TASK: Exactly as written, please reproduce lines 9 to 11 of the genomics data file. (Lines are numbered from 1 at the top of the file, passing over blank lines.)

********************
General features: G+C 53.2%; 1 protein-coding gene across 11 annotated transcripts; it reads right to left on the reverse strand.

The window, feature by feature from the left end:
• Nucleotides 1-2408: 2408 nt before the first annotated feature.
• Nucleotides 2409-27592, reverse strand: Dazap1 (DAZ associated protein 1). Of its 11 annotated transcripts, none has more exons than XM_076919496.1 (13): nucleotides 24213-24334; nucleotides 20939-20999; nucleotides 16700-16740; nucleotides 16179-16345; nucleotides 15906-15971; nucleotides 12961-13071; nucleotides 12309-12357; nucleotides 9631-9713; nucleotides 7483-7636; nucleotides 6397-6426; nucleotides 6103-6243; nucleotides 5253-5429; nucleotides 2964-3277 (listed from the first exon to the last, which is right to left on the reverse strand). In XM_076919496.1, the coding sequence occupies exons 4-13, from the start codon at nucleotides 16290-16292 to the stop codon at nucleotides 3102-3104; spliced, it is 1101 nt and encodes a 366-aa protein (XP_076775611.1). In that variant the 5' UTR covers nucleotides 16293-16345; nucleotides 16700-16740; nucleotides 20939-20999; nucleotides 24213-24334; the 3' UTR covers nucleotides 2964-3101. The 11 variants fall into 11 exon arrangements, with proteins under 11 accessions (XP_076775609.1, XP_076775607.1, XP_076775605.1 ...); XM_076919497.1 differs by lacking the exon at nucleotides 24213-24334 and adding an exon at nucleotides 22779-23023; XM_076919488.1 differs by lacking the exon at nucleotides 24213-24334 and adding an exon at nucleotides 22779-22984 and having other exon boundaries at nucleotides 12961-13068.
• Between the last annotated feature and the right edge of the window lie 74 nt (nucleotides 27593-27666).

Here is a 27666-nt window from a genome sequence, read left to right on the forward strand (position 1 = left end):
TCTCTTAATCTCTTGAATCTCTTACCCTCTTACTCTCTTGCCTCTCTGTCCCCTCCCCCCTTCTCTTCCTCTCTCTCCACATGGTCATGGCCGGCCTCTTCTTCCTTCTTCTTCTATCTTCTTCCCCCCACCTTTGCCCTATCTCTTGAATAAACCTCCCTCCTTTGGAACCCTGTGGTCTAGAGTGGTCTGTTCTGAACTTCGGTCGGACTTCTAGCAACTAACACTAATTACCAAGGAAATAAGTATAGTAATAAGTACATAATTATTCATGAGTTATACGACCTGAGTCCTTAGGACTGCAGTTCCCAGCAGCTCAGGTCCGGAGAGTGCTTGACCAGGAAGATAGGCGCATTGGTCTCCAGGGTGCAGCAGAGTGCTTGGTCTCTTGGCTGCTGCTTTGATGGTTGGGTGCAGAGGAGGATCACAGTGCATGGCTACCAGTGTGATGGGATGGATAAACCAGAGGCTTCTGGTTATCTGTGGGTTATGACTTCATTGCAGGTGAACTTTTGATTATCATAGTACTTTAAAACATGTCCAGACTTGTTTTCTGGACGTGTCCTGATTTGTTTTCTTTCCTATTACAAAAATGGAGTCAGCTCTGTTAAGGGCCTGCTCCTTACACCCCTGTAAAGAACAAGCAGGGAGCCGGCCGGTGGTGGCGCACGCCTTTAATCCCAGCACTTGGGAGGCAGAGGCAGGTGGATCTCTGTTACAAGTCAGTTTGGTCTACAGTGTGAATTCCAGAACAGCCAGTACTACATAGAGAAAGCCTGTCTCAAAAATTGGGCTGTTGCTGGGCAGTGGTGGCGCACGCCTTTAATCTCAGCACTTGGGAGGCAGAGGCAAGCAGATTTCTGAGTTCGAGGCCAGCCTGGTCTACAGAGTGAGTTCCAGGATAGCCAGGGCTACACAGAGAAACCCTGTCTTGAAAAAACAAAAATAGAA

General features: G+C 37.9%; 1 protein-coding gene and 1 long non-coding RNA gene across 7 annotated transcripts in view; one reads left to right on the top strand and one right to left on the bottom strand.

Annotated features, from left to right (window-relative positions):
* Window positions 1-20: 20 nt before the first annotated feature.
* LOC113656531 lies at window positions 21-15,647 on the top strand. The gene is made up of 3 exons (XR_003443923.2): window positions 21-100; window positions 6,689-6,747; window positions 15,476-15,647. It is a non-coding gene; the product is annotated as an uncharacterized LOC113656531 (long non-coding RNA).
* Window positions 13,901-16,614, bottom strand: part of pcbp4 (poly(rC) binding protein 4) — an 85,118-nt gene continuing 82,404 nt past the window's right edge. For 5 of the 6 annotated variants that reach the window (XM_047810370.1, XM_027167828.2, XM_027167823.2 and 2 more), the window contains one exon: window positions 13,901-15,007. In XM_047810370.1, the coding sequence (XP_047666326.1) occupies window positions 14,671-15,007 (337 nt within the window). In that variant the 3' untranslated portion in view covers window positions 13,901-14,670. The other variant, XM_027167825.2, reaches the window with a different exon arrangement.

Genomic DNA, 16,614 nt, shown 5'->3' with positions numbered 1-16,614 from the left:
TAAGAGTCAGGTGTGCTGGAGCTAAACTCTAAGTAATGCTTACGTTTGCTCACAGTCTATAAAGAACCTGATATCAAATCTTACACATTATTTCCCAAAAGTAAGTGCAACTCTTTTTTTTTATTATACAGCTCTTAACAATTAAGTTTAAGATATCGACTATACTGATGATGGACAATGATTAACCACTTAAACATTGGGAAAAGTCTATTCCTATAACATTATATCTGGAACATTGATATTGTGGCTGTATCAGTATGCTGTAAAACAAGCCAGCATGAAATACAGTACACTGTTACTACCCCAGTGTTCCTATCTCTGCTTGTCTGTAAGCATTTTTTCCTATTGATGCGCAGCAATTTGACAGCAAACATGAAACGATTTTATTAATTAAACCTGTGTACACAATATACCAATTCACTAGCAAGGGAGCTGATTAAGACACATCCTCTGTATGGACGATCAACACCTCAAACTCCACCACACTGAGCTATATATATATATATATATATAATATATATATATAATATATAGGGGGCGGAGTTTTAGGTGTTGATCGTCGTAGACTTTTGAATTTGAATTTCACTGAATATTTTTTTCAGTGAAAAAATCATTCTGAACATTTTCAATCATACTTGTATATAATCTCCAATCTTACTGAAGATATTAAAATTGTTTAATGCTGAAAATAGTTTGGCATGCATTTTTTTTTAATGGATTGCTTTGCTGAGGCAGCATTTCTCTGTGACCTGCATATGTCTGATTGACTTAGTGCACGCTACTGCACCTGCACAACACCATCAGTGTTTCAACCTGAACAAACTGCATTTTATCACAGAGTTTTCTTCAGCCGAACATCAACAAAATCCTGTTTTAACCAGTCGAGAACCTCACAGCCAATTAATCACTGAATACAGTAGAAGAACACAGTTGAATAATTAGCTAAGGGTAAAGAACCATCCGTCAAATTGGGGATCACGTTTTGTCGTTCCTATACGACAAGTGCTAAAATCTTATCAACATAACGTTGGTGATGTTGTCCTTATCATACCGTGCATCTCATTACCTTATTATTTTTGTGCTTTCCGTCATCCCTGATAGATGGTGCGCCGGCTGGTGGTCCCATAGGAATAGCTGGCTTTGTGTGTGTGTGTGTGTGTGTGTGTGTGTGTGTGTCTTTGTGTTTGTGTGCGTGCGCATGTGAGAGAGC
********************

Annotated features, from left to right (window-relative positions):
* Window positions 1-20: 20 nt before the first annotated feature.
* LOC113656531 lies at window positions 21-15,647 on the top strand. The gene is made up of 3 exons (XR_003443923.2): window positions 21-100; window positions 6,689-6,747; window positions 15,476-15,647. It is a non-coding gene; the product is annotated as an uncharacterized LOC113656531 (long non-coding RNA).